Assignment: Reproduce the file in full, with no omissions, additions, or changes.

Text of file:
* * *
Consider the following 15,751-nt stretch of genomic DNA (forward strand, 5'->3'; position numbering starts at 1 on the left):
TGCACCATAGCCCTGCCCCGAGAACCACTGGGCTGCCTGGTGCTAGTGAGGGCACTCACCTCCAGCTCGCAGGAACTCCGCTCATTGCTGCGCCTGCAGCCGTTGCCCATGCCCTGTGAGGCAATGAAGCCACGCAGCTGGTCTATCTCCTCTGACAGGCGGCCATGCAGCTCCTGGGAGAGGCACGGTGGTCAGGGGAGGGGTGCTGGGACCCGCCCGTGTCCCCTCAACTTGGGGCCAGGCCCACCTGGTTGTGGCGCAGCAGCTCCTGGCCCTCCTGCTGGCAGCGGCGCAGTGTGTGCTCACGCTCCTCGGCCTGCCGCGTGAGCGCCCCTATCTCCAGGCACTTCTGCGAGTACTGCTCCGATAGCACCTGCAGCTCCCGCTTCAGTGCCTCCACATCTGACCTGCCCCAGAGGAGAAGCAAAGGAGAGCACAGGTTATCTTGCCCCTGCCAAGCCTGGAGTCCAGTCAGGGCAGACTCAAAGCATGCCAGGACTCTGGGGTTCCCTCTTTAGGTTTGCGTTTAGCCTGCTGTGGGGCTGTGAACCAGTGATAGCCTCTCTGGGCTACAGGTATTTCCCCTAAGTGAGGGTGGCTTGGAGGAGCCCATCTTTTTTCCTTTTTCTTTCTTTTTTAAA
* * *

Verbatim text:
Consider the following 15,751-nt stretch of genomic DNA (forward strand, 5'->3'; position numbering starts at 1 on the left):
TGCACCATAGCCCTGCCCCGAGAACCACTGGGCTGCCTGGTGCTAGTGAGGGCACTCACCTCCAGCTCGCAGGAACTCCGCTCATTGCTGCGCCTGCAGCCGTTGCCCATGCCCTGTGAGGCAATGAAGCCACGCAGCTGGTCTATCTCCTCTGACAGGCGGCCATGCAGCTCCTGGGAGAGGCACGGTGGTCAGGGGAGGGGTGCTGGGACCCGCCCGTGTCCCCTCAACTTGGGGCCAGGCCCACCTGGTTGTGGCGCAGCAGCTCCTGGCCCTCCTGCTGGCAGCGGCGCAGTGTGTGCTCACGCTCCTCGGCCTGCCGCGTGAGCGCCCCTATCTCCAGGCACTTCTGCGAGTACTGCTCCGATAGCACCTGCAGCTCCCGCTTCAGTGCCTCCACATCTGACCTGCCCCAGAGGAGAAGCAAAGGAGAGCACAGGTTATCTTGCCCCTGCCAAGCCTGGAGTCCAGTCAGGGCAGACTCAAAGCATGCCAGGACTCTGGGGTTCCCTCTTTAGGTTTGCGTTTAGCCTGCTGTGGGGCTGTGAACCAGTGATAGCCTCTCTGGGCTACAGGTATTTCCCCTAAGTGAGGGTGGCTTGGAGGAGCCCATCTTTTTTCCTTTTTCTTTCTTTTTTAAA